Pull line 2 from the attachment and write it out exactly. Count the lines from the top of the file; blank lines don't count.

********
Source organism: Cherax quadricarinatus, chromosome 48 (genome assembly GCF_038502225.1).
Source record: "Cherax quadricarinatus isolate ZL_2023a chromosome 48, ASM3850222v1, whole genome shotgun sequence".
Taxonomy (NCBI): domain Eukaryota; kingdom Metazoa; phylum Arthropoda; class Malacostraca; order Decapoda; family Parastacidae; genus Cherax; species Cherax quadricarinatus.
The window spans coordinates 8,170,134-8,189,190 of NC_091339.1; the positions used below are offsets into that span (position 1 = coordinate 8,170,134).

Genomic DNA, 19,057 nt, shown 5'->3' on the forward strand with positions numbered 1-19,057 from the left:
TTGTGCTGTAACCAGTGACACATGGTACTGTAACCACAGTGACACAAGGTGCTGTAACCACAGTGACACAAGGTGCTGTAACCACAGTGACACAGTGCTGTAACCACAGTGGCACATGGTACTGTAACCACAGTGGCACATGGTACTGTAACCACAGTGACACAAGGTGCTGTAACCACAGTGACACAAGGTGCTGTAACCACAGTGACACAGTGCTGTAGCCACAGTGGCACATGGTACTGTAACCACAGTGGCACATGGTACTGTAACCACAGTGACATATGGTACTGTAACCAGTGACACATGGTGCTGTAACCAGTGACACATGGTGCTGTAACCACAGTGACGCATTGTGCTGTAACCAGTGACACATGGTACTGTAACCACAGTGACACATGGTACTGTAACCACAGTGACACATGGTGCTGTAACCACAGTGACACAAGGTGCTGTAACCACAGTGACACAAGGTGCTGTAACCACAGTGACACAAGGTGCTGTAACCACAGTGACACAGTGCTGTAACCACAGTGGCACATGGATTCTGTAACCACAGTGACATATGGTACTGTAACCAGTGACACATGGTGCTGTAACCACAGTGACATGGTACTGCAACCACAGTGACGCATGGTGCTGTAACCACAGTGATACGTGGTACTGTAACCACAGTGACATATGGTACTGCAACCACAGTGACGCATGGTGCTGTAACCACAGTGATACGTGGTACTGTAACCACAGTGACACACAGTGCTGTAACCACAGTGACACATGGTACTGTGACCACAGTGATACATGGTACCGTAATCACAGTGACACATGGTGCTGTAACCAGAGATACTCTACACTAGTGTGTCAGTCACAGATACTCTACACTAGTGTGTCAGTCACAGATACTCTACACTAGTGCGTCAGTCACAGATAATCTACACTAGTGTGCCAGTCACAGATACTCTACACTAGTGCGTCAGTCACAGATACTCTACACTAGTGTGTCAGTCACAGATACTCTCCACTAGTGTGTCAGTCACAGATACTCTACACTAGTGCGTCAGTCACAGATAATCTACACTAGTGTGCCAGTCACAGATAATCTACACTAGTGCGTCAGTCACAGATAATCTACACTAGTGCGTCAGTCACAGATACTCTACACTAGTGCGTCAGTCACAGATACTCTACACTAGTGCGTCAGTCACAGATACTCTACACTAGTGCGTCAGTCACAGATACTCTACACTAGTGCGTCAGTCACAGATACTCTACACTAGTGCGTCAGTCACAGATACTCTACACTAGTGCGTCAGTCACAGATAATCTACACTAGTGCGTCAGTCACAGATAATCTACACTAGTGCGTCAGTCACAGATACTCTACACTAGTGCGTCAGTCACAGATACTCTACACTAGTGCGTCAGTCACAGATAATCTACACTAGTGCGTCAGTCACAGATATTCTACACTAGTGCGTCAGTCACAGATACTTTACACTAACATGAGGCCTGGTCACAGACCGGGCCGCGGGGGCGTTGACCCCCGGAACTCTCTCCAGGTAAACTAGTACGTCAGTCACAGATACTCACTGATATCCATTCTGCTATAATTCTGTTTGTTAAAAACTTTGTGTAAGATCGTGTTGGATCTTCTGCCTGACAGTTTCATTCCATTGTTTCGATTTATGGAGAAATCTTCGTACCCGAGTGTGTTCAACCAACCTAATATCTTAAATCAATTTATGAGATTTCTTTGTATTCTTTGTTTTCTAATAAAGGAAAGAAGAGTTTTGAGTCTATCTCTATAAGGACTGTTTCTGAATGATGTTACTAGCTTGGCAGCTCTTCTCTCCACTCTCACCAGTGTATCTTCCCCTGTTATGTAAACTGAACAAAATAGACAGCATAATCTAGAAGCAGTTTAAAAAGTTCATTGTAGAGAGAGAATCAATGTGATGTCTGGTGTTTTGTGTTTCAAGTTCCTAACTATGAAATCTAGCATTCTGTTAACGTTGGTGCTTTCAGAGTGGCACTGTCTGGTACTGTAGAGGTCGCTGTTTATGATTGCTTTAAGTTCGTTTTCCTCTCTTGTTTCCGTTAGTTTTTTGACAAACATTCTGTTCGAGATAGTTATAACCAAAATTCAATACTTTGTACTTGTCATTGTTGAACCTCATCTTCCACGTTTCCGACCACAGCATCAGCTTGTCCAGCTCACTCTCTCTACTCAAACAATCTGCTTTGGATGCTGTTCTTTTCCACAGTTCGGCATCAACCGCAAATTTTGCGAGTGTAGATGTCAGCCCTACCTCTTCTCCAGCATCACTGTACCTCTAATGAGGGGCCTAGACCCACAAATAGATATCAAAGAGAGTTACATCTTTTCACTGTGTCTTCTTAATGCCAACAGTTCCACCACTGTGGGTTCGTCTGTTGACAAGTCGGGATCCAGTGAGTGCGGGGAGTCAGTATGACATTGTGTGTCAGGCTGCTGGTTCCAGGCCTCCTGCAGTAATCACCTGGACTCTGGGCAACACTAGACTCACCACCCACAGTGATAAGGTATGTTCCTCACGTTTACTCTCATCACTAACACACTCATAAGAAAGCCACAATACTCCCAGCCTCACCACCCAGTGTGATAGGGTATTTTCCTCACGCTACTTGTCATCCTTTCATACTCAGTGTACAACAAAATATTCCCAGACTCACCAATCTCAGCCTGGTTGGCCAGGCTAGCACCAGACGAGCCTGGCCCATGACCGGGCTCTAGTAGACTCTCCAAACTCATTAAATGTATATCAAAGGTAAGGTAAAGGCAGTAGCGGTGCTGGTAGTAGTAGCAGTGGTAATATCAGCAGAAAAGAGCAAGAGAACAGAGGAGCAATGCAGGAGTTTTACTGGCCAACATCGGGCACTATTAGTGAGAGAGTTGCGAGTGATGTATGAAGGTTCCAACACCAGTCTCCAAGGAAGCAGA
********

Source record: "Cherax quadricarinatus isolate ZL_2023a chromosome 48, ASM3850222v1, whole genome shotgun sequence".